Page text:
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Munich Re eyes profit jump as contagion risk fades


MUNICH (Reuters)—Munich Reinsurance Co. is on course for a net profit of €2.5 billion ($3.28 billion) this year as the risk of further painful writedowns on eurozone government bonds diminishes, it said on Tuesday, pushing its share up by more than 3%.

The world's biggest reinsurer expects earnings to more than triple this year after it paid out billions in damage claims for natural disasters in 2011 and saw its investments hammered by the eurozone debt crisis.

The bond swap deal struck between Greece and its private-sector creditors and political moves to help the beleaguered Mediterranean state were steps in the right direction, said Munich Re Chief Executive Nikolaus von Bomhard.

"I see the risk of contagion as substantially lower than a year ago," he told a news conference.

Earlier, Munich Re said it expected only a minor hit to 2012 results from a deal over the weekend in which Greece swapped its privately held bonds for new, longer-maturity paper with less than half the nominal value, a move that cut Greece's debt by more than €100 billion ($1.31 billion).

Munich Re took writedowns of €1.2 billion ($1.58 billion) on its Greek bond portfolio in 2011, heightening the pain from unusually large natural catastrophe payouts for earthquakes in Japan and New Zealand, floods in Thailand and a hurricane strike in the United States.

The company, which competes with Swiss Re Ltd. and Hannover Reinsurance Co., also said it expected reinsurance prices to rise in the months ahead in the wake of the disasters and predicted group earnings should continue growing in 2013.

JPMorgan Chase & Co. analyst Michael Huttner said Munich Re's focus on its underwriting was encouraging.

"We believe the quality of earnings will improve more than we believe the market estimates," Mr. Huttner said in a note to clients, adding that he sees net profit at more than €2.8 billion ($3.67 billion) this year.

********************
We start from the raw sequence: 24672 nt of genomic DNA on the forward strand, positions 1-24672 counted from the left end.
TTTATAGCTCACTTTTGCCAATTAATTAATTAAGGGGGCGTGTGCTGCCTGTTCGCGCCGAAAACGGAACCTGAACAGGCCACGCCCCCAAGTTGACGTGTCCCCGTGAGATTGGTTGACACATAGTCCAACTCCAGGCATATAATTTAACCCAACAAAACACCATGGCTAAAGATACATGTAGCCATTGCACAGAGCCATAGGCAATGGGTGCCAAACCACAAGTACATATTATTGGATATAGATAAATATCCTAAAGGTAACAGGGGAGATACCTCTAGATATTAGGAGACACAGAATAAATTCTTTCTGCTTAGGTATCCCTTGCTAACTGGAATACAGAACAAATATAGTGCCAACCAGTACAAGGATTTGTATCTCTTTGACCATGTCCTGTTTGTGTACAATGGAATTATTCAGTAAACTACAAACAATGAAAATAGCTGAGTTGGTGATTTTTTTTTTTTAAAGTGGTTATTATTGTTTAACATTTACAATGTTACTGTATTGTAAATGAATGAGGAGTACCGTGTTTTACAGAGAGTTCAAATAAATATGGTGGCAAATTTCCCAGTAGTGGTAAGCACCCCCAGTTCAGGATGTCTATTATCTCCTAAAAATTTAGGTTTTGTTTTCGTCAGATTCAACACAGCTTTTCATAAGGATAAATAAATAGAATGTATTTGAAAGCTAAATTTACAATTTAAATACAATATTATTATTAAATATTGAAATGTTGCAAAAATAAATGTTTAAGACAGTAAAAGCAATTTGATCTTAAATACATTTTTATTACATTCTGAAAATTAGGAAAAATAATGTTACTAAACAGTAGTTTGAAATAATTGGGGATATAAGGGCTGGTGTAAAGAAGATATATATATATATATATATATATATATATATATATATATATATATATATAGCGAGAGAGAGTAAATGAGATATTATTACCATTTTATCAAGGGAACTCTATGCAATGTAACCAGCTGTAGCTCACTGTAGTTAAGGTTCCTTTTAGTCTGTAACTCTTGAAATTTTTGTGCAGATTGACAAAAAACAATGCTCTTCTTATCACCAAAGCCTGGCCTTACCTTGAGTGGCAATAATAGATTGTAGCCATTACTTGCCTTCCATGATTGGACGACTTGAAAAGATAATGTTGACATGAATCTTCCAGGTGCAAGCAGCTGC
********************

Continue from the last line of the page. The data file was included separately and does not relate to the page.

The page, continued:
Analysts' consensus forecast according to Thomson Reuters I/B/E/S is in line with the company's €2.5 billion ($3.28 billion) guidance.

Munich Re's shares rose by as much as 3.3% and were up 2.4% at €111.30 ($146.06) by 1345 GMT, outpacing a 1.4% gain in the STOXX Europe 600 insurance index.


Data from StarMine, which weights analyst forecasts according to their track record, showed Munich Re trading at 7.8 times 12-month forward earnings, a discount to Swiss Re's multiple of 8.9 but a slight premium to Hannover Re at 7.5.

The company had already released its headline financial results for 2011 on Feb. 2, including net profit and expected dividend.

Despite the lower risk of contagion from Greece, financial market uncertainty and low bond yields would continue to hamper investment income, Munich Re said.

"We do not anticipate any rapid and significant increase in capital market interest rates; regular income from our investments is therefore likely to be relatively low—at just under 4% overall—for the financial years 2012 and 2013," the reinsurer said.

To counter the drag from low interest rates, the reinsurer is diversifying its investments, trimming its exposure to government bonds in developed countries and raising its holdings of corporate and emerging market bonds, commodities and possibly equities.

It is also investing in renewable energy and plans to pump around €1.5 billion ($1.97 billion) into transport, utilities and communications infrastructure projects in the medium term.

Low interest rates are hurting life insurers, who have sold policies with guaranteed returns to customers and are now finding it hard to earn enough from investments to meet their promises.

"Life insurance is not built for low interest rates," Mr. von Bomhard said in response to a question on the group's ERGO insurance unit.

"The situation is definitely not acutely difficult for us because we take a long-term view of the business, but under risk-return considerations it is the weakest link in the chain right now," he said.